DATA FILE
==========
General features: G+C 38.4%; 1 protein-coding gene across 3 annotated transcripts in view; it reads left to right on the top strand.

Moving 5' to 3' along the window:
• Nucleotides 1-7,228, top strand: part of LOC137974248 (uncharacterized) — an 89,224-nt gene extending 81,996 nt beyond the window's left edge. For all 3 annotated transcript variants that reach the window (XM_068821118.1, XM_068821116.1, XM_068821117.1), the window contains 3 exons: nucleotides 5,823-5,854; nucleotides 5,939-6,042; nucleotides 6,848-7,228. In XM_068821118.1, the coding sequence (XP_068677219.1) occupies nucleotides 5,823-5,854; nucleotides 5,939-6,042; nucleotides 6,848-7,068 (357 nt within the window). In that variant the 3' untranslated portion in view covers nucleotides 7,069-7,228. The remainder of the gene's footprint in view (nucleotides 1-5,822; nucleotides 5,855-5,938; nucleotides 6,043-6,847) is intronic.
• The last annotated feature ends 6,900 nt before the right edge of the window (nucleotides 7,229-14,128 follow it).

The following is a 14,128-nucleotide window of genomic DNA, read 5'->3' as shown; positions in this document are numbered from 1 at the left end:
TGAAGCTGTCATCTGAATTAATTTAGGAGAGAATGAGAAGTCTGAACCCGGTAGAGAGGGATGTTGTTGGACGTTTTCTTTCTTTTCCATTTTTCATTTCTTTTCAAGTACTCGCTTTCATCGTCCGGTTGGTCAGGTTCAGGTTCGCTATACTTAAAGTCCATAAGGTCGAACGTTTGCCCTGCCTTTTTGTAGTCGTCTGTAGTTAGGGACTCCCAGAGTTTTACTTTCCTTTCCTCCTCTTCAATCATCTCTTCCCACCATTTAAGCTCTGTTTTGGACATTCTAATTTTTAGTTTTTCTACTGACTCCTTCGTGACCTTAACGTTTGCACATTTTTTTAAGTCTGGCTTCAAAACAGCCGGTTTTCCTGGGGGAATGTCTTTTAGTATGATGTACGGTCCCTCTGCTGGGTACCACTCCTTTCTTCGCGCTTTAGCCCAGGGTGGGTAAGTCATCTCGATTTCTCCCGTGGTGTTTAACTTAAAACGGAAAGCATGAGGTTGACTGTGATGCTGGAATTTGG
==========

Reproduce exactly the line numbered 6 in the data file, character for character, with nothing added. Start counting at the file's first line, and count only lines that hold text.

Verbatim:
TGAAGCTGTCATCTGAATTAATTTAGGAGAGAATGAGAAGTCTGAACCCGGTAGAGAGGGATGTTGTTGGACGTTTTCTTTCTTTTCCATTTTTCATTTCTTTTCAAGTACTCGCTTTCATCGTCCGGTTGGTCAGGTTCAGGTTCGCTATACTTAAAGTCCATAAGGTCGAACGTTTGCCCTGCCTTTTTGTAGTCGTCTGTAGTTAGGGACTCCCAGAGTTTTACTTTCCTTTCCTCCTCTTCAATCATCTCTTCCCACCATTTAAGCTCTGTTTTGGACATTCTAATTTTTAGTTTTTCTACTGACTCCTTCGTGACCTTAACGTTTGCACATTTTTTTAAGTCTGGCTTCAAAACAGCCGGTTTTCCTGGGGGAATGTCTTTTAGTATGATGTACGGTCCCTCTGCTGGGTACCACTCCTTTCTTCGCGCTTTAGCCCAGGGTGGGTAAGTCATCTCGATTTCTCCCGTGGTGTTTAACTTAAAACGGAAAGCATGAGGTTGACTGTGATGCTGGAATTTGG